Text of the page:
Leaders will soon begin debating a plan by the European Commission, the EU’s executive arm, that would make as much as 500 billion euros in grants and 250 billion euros in loans available to the region’s nations. The program, which still needs to win the backing of EU governments, would be funded by joint debt issuance in a significant step toward closer financial integration.
“I think it’s possible that the agreement of the European Council will come in July,” EU Commissioner for Economic Affairs Paolo Gentiloni told Bloomberg TV, referring to the body comprised of the bloc’s 27 leaders. He added that Germany taking over the EU’s rotating presidency on July 1 will help reach an agreement on the package.
Some countries have raised issues with the commission’s proposal, signaling heated negotiations in the weeks ahead as they seek to find common ground. Governments from budgetary hardliners, including Austria, Denmark, the Netherlands and Sweden, are keen to ensure their taxpayers aren’t on the hook for future repayments, and are expected to put up a fight on various aspects of the package including its total size as well as the ratio of loans to grants.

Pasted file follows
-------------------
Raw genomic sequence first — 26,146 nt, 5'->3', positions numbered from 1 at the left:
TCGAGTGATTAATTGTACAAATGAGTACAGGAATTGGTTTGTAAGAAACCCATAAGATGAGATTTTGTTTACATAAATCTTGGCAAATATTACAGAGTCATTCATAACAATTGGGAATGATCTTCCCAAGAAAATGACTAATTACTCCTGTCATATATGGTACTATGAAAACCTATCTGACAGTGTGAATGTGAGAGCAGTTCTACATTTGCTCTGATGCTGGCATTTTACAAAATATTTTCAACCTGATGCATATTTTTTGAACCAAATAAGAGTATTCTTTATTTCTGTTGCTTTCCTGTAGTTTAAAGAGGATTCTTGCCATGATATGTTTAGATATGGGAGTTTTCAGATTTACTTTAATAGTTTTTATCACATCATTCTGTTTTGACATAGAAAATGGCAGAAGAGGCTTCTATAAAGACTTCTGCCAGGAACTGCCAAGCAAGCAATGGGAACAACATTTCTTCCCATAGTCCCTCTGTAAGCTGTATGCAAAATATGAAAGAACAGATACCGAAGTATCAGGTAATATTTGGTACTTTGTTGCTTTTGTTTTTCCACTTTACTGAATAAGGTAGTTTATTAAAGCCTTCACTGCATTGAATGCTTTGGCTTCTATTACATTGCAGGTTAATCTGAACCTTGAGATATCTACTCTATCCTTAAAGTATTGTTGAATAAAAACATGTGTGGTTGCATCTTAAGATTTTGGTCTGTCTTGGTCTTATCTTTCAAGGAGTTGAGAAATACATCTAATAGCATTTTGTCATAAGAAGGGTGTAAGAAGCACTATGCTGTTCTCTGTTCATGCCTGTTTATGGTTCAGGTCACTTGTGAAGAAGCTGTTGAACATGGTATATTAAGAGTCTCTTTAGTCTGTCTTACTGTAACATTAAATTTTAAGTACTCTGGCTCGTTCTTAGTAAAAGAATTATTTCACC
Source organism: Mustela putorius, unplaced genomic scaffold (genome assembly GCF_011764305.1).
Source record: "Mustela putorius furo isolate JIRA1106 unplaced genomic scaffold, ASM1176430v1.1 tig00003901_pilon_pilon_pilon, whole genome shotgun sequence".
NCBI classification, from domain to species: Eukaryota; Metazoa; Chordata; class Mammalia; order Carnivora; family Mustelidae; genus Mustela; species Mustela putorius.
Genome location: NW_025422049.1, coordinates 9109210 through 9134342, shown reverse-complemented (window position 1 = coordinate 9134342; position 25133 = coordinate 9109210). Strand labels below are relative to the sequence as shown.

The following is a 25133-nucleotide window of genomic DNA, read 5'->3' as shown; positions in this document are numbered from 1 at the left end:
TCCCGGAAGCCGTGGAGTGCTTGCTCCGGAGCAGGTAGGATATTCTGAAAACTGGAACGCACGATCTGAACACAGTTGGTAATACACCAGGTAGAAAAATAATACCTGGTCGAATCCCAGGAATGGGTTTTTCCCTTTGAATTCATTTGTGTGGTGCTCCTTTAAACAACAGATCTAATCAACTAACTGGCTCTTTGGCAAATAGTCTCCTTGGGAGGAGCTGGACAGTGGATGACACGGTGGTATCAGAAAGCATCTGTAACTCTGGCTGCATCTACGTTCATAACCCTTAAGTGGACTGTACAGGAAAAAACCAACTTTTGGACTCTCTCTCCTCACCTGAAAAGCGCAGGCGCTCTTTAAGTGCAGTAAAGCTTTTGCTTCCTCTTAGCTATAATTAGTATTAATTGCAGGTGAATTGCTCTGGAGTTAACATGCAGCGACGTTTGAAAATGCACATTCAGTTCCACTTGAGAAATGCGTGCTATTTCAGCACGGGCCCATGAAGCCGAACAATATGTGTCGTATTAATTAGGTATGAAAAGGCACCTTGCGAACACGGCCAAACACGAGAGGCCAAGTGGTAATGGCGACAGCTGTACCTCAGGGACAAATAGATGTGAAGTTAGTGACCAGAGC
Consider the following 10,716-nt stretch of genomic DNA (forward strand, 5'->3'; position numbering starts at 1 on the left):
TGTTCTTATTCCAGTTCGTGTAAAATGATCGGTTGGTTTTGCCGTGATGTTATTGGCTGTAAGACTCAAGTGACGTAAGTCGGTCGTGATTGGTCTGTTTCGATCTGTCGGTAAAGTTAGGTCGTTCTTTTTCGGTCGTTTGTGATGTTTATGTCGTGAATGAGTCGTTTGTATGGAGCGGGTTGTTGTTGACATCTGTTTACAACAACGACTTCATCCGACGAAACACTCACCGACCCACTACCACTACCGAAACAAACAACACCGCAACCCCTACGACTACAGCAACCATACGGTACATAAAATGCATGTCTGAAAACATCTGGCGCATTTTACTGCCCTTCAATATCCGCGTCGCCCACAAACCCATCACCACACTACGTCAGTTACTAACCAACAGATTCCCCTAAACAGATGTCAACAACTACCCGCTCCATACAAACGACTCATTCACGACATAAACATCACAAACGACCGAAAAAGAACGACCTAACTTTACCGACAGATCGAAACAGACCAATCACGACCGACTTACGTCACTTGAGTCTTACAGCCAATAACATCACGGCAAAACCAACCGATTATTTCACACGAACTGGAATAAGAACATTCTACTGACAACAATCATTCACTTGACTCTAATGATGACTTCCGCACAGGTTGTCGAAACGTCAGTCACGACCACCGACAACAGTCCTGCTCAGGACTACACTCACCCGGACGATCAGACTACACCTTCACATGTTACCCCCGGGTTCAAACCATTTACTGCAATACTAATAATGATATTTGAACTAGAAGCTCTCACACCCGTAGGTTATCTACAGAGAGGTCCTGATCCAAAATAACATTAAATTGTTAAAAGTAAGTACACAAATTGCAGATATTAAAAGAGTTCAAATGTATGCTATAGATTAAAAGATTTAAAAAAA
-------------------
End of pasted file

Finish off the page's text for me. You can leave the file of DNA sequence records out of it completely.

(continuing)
Finland’s government said on Thursday it rejected the recovery fund in its current form and wanted to see changes, such as reducing the amount of grants and increasing the share of loans, while also cutting its size and duration.
Still, Gentiloni remained optimistic that a compromise was within reach.
“Nobody slammed the door,” he said. “The majority of member states are in a negotiating position and knowing how it functions here in the union, a negotiating position brings an agreement.”
The optimism was echoed by Germany’s ambassador to the EU, who also predicted a swift accord in the bloc over the proposed package. Michael Clauss told an online event Thursday organized by the Brussels-based European Policy Centre that EU countries realize the urgency of sealing an agreement, which he expects “before the summer.”
“We’ll see a lot of bargaining going on in the coming weeks,” Clauss said.